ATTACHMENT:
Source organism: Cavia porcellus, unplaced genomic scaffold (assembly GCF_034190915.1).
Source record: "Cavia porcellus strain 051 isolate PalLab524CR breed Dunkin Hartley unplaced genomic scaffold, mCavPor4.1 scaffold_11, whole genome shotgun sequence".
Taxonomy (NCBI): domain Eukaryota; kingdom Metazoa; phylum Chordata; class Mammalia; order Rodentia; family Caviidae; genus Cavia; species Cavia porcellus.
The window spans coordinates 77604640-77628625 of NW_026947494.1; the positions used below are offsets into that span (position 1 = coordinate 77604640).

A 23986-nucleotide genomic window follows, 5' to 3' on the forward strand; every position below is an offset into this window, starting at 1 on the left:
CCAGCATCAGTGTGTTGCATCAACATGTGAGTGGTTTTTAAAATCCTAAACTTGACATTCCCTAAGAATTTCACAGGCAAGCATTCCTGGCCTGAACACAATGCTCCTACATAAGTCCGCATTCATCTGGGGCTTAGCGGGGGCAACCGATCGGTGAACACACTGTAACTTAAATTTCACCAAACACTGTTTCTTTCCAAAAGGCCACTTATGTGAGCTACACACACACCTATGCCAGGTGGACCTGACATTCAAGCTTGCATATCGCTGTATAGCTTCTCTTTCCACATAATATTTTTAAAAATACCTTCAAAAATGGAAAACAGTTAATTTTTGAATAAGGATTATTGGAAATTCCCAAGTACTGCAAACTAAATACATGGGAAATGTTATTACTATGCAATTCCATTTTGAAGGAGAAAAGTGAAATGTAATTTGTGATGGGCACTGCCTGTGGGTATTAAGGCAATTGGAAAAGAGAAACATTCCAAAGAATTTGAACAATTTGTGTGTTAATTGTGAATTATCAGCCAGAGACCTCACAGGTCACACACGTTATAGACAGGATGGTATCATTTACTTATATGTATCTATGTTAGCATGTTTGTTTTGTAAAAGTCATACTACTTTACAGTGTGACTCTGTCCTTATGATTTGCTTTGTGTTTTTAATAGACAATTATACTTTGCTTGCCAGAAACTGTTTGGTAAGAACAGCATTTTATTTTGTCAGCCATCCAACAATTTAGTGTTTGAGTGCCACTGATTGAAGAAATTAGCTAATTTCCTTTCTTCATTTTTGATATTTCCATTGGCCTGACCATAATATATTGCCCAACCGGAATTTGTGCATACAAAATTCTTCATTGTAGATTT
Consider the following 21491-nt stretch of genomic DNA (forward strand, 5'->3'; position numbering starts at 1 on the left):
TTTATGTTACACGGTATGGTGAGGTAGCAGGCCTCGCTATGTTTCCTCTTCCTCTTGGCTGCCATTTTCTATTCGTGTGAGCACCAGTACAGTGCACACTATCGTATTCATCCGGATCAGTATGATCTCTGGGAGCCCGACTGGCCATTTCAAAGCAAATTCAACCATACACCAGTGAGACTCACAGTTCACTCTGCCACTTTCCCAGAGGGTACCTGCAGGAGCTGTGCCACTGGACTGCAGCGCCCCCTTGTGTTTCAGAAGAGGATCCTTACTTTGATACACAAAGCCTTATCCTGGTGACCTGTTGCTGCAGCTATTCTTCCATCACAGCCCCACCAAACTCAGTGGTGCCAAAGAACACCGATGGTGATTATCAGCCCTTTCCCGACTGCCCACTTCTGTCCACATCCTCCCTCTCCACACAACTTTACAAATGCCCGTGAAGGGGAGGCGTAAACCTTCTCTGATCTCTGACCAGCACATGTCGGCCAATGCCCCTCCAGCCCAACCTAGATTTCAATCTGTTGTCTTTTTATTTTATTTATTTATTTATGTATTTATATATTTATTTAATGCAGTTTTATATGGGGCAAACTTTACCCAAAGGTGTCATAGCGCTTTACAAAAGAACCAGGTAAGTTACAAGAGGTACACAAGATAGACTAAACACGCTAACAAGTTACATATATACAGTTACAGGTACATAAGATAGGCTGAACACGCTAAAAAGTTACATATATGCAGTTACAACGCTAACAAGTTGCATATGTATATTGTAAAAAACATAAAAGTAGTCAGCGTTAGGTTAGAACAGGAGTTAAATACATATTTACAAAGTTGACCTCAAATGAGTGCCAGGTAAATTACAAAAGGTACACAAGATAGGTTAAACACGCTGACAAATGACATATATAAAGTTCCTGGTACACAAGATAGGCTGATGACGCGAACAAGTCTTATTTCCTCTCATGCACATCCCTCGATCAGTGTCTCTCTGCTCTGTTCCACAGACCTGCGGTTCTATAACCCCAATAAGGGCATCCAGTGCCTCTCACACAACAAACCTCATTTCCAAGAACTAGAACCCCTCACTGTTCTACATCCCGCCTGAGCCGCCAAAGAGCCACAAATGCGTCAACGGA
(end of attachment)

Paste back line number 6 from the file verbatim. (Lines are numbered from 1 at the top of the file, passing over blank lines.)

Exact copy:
CCAGCATCAGTGTGTTGCATCAACATGTGAGTGGTTTTTAAAATCCTAAACTTGACATTCCCTAAGAATTTCACAGGCAAGCATTCCTGGCCTGAACACAATGCTCCTACATAAGTCCGCATTCATCTGGGGCTTAGCGGGGGCAACCGATCGGTGAACACACTGTAACTTAAATTTCACCAAACACTGTTTCTTTCCAAAAGGCCACTTATGTGAGCTACACACACACCTATGCCAGGTGGACCTGACATTCAAGCTTGCATATCGCTGTATAGCTTCTCTTTCCACATAATATTTTTAAAAATACCTTCAAAAATGGAAAACAGTTAATTTTTGAATAAGGATTATTGGAAATTCCCAAGTACTGCAAACTAAATACATGGGAAATGTTATTACTATGCAATTCCATTTTGAAGGAGAAAAGTGAAATGTAATTTGTGATGGGCACTGCCTGTGGGTATTAAGGCAATTGGAAAAGAGAAACATTCCAAAGAATTTGAACAATTTGTGTGTTAATTGTGAATTATCAGCCAGAGACCTCACAGGTCACACACGTTATAGACAGGATGGTATCATTTACTTATATGTATCTATGTTAGCATGTTTGTTTTGTAAAAGTCATACTACTTTACAGTGTGACTCTGTCCTTATGATTTGCTTTGTGTTTTTAATAGACAATTATACTTTGCTTGCCAGAAACTGTTTGGTAAGAACAGCATTTTATTTTGTCAGCCATCCAACAATTTAGTGTTTGAGTGCCACTGATTGAAGAAATTAGCTAATTTCCTTTCTTCATTTTTGATATTTCCATTGGCCTGACCATAATATATTGCCCAACCGGAATTTGTGCATACAAAATTCTTCATTGTAGATTT